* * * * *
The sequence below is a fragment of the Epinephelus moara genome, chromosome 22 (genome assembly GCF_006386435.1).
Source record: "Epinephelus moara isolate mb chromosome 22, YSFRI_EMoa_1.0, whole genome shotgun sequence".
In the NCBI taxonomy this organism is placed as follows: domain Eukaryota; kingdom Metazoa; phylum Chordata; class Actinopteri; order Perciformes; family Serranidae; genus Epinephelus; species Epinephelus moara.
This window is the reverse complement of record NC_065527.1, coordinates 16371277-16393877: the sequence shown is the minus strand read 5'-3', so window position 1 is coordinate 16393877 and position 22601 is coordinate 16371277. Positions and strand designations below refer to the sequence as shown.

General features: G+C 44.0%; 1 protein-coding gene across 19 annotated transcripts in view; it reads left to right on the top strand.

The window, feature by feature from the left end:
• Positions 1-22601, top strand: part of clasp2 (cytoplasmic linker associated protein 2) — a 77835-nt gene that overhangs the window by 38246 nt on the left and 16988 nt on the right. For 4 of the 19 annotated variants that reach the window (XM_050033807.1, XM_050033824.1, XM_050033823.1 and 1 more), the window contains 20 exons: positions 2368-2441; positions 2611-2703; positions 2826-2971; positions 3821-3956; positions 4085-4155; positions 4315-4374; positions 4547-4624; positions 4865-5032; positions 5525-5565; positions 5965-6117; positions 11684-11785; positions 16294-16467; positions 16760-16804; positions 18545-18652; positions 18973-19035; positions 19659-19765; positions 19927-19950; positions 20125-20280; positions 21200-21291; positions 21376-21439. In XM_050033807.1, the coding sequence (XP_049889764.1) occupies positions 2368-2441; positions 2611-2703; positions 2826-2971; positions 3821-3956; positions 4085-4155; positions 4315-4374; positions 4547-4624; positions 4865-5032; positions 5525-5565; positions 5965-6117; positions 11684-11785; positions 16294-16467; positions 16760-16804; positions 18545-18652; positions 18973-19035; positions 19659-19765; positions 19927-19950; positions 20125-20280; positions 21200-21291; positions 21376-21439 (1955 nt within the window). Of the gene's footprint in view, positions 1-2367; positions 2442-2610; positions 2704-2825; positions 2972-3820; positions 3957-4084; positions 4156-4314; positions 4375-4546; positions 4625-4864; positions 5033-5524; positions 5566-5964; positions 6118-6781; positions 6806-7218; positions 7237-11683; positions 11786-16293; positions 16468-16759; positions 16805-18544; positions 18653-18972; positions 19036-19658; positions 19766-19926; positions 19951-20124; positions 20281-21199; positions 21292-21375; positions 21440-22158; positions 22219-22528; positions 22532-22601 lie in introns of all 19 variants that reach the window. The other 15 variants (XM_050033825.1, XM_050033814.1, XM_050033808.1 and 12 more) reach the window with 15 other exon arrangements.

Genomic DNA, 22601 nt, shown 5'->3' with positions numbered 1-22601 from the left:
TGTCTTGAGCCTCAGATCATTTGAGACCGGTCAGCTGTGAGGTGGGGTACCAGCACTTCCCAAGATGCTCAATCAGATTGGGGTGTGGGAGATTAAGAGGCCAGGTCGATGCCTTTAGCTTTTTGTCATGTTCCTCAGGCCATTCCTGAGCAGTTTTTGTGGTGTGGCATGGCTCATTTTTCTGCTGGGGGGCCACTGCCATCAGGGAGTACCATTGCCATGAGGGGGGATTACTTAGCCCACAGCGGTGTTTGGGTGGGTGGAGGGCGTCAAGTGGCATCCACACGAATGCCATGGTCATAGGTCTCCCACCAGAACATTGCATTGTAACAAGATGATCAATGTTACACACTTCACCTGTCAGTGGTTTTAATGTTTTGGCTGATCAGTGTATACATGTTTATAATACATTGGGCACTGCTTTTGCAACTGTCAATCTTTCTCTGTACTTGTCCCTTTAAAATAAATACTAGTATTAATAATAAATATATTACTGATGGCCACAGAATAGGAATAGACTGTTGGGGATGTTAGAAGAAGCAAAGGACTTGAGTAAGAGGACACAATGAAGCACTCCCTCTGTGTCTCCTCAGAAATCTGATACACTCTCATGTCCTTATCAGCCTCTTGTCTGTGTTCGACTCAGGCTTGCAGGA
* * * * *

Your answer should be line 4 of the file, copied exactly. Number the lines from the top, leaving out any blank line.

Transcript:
This window is the reverse complement of record NC_065527.1, coordinates 16371277-16393877: the sequence shown is the minus strand read 5'-3', so window position 1 is coordinate 16393877 and position 22601 is coordinate 16371277. Positions and strand designations below refer to the sequence as shown.